Special Report

The Coming Book in Home Computers

Major retailers and electronics companies are about to create a new household appliance

Business Week

May 16, 1977

The spring of 1977 is quite likely to go down in the record books as the time when the home computer began changing from a small, but surging, hobby kit market chased by dozens of small companies to a huge mass market for packaged systems, dominated by the nation's largest retailers and electronic equipment makers.

The change will not happen overnight, of course. But the big companies are beginning to make their moves, and the second-generation products are about to go on sale. The potential for these cheap, general-purpose computer systems is so great that even the commonly accepted name, home computer, may be a misnomer.

Already, a growing number of the first-generation hobby systems are being sold to businesses. There are 3.6 million businesses in the U.S. having less than $5 million in sales, and until now such companies usually could not afford their own computer not even a small one. Now it appears that the so-called home computers -- in particular, the new systems about to emerge -- have a good chance to penetrate that market (box, page 50H).

But the big, totally untapped market for the new, low-cost systems is the home. As prices continue to fall and systems become easier to use, the computer will move into the living room, kitchen, and den as a new home appliance. There it will be the focal point for such tasks as communicating with outside libraries or data banks, controlling major appliances, supervising burglar and fire alarm systems, storing household records, and computing income taxes -- not to mention providing sophisticated TV games.

Heating up the market for home computers, or "personal" computers as they are also called, is the rapidly increasing tempo of activity at large companies. Some key moves expected soon:

In addition, two of the nation's largest retailers may be close to entering the home computer market. Sears, Roebuck & Co. and Montgomery Ward & Co. will say officially only that they are "closely watching" this new retail business. Among big manufacturers, Texas Instruments Inc. is known to be planning a major market expansion centered around a home computer center. Other semiconductor makers are studying similar moves. Timex Corp., the largest U.S. watch company, is thinking seriously about entering the market. And so is Xerox Corp.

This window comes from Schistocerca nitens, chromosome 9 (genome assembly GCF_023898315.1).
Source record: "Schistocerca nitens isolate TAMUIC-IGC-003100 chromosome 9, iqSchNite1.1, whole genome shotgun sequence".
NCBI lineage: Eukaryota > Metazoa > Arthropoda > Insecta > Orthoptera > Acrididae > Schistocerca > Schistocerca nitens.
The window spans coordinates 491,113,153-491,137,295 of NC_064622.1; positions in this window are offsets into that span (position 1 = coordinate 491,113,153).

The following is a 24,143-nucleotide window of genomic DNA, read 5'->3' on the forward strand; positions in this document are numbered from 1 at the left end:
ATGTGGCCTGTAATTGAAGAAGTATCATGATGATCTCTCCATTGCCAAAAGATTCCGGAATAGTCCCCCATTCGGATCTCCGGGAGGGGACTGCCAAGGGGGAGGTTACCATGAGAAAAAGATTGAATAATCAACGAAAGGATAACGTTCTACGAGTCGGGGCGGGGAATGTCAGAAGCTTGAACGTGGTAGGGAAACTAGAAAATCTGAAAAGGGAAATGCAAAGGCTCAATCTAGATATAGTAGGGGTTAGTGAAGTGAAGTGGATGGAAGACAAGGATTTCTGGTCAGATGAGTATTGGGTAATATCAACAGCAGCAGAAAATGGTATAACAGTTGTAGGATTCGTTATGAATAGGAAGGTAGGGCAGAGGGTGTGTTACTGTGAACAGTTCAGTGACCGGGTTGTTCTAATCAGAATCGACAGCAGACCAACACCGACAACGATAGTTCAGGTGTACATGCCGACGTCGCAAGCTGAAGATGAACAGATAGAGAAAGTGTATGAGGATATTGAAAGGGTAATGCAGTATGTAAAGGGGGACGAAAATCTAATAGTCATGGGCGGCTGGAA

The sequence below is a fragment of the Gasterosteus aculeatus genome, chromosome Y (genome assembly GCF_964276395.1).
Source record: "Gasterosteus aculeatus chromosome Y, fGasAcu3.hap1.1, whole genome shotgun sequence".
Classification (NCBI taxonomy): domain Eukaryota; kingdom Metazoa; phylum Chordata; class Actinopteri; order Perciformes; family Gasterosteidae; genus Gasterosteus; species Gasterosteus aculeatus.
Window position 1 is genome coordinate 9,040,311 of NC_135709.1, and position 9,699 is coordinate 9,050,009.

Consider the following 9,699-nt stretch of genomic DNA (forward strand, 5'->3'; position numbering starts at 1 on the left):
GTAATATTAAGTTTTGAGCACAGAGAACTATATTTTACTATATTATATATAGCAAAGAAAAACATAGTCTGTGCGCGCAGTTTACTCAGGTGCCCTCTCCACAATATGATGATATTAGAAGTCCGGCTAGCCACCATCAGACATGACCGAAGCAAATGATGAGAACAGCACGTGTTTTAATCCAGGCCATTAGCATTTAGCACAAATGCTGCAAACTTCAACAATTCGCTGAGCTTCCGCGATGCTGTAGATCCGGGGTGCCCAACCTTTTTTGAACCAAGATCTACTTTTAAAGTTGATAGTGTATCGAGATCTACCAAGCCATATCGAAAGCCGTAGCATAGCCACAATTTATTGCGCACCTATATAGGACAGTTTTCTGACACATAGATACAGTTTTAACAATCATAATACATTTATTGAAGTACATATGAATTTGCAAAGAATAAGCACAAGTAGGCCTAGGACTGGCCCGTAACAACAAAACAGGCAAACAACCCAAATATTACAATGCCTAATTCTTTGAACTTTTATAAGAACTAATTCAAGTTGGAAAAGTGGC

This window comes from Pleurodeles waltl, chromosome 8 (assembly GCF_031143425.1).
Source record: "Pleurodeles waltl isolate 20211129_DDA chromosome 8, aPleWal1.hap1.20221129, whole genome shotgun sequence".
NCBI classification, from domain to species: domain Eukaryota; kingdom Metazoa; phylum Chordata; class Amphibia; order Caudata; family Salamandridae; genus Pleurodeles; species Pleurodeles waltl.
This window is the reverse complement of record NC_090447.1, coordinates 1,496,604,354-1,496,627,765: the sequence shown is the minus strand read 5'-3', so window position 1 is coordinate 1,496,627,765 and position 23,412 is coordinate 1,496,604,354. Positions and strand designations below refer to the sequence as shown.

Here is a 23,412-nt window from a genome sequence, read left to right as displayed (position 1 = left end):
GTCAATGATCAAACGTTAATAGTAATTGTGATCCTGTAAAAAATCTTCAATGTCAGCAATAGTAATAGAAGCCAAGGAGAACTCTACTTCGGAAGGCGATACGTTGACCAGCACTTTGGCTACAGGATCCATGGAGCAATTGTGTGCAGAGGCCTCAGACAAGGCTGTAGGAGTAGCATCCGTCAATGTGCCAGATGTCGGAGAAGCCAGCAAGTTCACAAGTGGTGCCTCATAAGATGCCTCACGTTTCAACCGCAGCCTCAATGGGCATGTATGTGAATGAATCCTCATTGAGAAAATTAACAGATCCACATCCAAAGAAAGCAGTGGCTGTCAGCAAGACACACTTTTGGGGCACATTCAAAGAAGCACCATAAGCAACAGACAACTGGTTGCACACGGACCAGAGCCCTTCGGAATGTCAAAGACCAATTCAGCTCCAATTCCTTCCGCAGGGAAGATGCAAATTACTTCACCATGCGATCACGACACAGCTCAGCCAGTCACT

It all began little more than two years ago when, virtually unnoticed, the first "hobbyist" computer kit appeared. Long a dream of "computerniks," such an affordable computer was made possible by two developments: the revolutionary, low-priced microprocessor, or computer-on-a-chip; and the high-capacity semiconductor memory. Kits embodying this circuitry soon began to appear at prices ranging from $2,000 all the way down to $300. By plugging in a keyboard, a TV-set display, and other peripheral gear, the home experimenter suddenly had in his hands a computing tool more powerful than the largest computer in existence just 15 years ago.

The computer kit market caught fire last year, but only among as esoteric breed of computer hobbyists -- mostly engineers and programmers. It was still too difficult for the average person to assemble the microcomputer and then program it to do even the simplest tasks. Even so, more than 20,000 kits already have been sold, both for domestic tasks and for use in business and industry. scores of makers of computer kits and peripheral equipment have popped up, along with some 300 retail computer shops, 100 computer clubs, and a dozen magazines on the subject.

Now the hobby kit is evolving into a simpler preassembled system that can be used by the average consumer or small businessman, and a mass market looms ahead. "The impact of the personal computer will be comparable to that of the gun," predicts James C. Warren, who organized a computer fair that was held in San Francisco a fortnight ago. "The gun equalized man's physical differences," he says, "and the private computer will do the same for his intellect."